Wed Aug 1, 2012, 11:13 PM

7. You probably wouldn't find it ridiculous if you made your living as a songwriter.

Since different songs are written by different people, and some songwriters are represented by BMI or SESAC instead of ASCAP, keeping track of what material is being used is important, so they can know who is entitled to the royalties. Nobody is forcing the town to play the music, but if they choose to do so, they have to comply with copyright laws. It is very easy to take songs for granted. For those who are not familiar with that ASCAP actually is and what it does, here is some info from their website:

<<<"ASCAP protects the rights of its members by licensing and distributing royalties for the non-dramatic public performances of their copyrighted works. ASCAP's licensees encompass all who want to perform copyrighted music publicly. ASCAP makes giving and obtaining permission to perform music simple for both creators and users of music.

Who Is ASCAP?

ASCAP is its members — creative people who write the music and lyrics that enrich lives in every corner of the world.

ASCAP is home to the greatest names in American music, past and present — from Duke Ellington to Dave Matthews, from George Gershwin to Stevie Wonder, from Leonard Bernstein to Beyoncé, from Marc Anthony to Alan Jackson, from Henry Mancini to Howard Shore — as well as many thousands of writers in the earlier stages of their careers.

ASCAP represents every kind of music. ASCAP's repertory includes pop, rock, alternative, country, R&B, rap, hip-hop, Latin, film and television music, folk, roots and blues, jazz, gospel, Christian, new age, theater and cabaret, dance, electronic, symphonic, concert, as well as many others — the entire musical spectrum.

ASCAP members are individuals who make their living writing music. As a society of composers, songwriters, lyricists and music publishers, we know very well that there are many steps between creation and compensation; months, if not years, can pass between the creation of a song, its recording, its release, its performance, and the day when the revenues due to the writer actually arrive. A music creator is like a small business, and ASCAP exists to ensure that music creators are paid promptly when their works are performed publicly. Some of the many other ways in which ASCAP can help writers include workshops, showcases, our website and publications, and an exclusive, tailor-made benefits package that includes health and instrument insurance, a credit union, discounts on musical accessories, travel and much more. ASCAP is committed to nurturing music makers throughout their careers.">>>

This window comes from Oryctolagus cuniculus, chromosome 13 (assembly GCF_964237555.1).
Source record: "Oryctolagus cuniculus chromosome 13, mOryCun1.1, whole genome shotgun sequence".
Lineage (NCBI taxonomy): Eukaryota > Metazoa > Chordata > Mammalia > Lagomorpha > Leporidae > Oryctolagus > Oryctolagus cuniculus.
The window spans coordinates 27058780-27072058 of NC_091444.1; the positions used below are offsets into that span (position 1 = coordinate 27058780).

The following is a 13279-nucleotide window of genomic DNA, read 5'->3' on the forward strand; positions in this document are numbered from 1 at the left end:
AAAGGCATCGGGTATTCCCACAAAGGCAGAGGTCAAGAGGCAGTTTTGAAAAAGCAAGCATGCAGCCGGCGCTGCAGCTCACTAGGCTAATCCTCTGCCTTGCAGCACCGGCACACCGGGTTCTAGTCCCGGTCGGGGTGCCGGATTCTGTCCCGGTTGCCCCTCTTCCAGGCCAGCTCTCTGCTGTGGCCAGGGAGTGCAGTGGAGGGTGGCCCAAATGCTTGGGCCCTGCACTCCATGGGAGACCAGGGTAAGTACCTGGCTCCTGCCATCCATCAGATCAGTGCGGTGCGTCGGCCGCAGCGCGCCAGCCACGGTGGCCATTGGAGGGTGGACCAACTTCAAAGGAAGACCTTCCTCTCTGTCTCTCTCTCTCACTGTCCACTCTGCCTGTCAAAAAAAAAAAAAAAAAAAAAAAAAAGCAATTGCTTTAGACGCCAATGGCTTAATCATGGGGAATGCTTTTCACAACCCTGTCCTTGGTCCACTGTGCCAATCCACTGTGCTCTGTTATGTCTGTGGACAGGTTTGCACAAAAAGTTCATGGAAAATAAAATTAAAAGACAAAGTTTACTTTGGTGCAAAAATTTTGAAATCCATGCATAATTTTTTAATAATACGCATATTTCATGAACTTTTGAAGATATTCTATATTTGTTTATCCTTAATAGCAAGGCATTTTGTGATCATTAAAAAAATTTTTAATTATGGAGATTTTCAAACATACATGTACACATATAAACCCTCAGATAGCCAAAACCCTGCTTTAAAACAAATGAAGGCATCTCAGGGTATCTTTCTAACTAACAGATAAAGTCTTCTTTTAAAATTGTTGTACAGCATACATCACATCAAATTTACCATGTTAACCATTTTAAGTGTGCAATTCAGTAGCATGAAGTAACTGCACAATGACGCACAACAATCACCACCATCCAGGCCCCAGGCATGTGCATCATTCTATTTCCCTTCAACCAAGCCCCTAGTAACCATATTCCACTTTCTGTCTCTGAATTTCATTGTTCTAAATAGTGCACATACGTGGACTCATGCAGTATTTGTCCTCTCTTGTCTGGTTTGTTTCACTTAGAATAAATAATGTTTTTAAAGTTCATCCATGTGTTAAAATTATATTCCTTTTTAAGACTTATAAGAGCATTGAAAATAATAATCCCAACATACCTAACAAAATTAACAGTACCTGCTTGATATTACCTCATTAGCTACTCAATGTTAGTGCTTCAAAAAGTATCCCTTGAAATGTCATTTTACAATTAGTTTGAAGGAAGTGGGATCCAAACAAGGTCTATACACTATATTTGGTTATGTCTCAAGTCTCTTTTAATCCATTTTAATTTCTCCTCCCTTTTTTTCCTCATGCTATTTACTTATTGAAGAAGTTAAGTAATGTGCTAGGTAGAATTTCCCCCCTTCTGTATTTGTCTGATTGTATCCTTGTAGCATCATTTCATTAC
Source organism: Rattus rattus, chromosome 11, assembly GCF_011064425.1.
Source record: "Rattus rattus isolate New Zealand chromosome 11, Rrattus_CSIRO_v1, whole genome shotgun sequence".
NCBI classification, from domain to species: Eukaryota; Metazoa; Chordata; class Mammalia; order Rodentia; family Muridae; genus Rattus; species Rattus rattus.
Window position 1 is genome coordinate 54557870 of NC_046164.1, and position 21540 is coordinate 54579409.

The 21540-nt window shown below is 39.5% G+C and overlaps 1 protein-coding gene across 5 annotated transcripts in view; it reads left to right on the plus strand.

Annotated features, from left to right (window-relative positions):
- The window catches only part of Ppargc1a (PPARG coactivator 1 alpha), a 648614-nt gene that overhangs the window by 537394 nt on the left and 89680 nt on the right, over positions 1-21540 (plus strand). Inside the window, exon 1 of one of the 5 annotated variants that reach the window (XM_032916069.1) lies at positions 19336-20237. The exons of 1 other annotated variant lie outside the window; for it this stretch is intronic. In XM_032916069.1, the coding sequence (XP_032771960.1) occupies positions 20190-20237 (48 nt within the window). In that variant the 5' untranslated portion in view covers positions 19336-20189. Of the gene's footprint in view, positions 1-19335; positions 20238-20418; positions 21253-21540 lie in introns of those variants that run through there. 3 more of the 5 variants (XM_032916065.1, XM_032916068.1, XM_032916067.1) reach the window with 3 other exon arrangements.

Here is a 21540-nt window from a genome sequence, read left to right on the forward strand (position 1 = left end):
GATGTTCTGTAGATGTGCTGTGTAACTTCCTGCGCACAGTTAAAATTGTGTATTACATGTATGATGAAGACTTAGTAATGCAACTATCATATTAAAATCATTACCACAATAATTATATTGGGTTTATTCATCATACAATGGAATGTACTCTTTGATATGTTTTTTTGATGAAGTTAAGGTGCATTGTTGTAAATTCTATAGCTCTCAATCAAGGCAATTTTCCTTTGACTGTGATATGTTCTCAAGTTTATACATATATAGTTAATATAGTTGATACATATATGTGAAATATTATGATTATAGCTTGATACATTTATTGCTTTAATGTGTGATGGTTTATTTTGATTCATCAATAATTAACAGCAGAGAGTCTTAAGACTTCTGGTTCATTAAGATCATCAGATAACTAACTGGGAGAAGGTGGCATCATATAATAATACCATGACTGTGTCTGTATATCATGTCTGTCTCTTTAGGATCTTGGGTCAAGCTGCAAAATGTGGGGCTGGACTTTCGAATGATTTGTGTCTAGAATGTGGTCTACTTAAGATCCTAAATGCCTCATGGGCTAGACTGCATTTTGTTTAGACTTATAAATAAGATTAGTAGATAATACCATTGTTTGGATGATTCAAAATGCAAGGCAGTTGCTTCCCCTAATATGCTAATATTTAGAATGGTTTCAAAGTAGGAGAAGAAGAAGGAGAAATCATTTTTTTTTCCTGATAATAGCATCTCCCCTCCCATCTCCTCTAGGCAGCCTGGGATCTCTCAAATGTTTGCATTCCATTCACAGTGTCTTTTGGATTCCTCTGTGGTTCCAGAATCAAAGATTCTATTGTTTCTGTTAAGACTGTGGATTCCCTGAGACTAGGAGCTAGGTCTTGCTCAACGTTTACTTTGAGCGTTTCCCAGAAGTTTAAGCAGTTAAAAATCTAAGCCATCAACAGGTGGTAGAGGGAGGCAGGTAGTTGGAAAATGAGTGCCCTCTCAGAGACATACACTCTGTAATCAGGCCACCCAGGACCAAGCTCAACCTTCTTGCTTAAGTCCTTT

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Response to Tanuki (Reply #7)

Wed Aug 1, 2012, 11:37 PM

10. yep!

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Response to Tanuki (Reply #4)

Wed Aug 1, 2012, 11:28 PM

9. Wrong! ASCAP is the dicks who sued the Girl Scouts!

You should really read up on them. They are an extortion racket that makes the Mafia look like pikers. They only distribute royalties to composers/artists who have been played on commercial radio, TV , and movies. They do not sample college radio, community radio, internet radio, or live performances for royalty purposes (although they charge them liscensing fees).
And they are even much more nefarious than that... I could go on for pages. I am very involved with the local music scene in Tamp Bay area, bit by bit I've been convincing local songwriters to register with US Copyright Office. It's much cheaper, they have lawyers that will help protect musicians from ASCAP's legion of sharks. They don't collect royalties, but neither will ASCAP if you don't have a hit record. ASCAP is pure scum!

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Response to ejpoeta (Original post)

Wed Aug 1, 2012, 11:02 PM

6. Going to have to have a license to whistle.

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Response to ejpoeta (Original post)

Wed Aug 1, 2012, 11:20 PM

8. hAhA - how could anybody think they'd stop with just us little people?

Interesting to watch.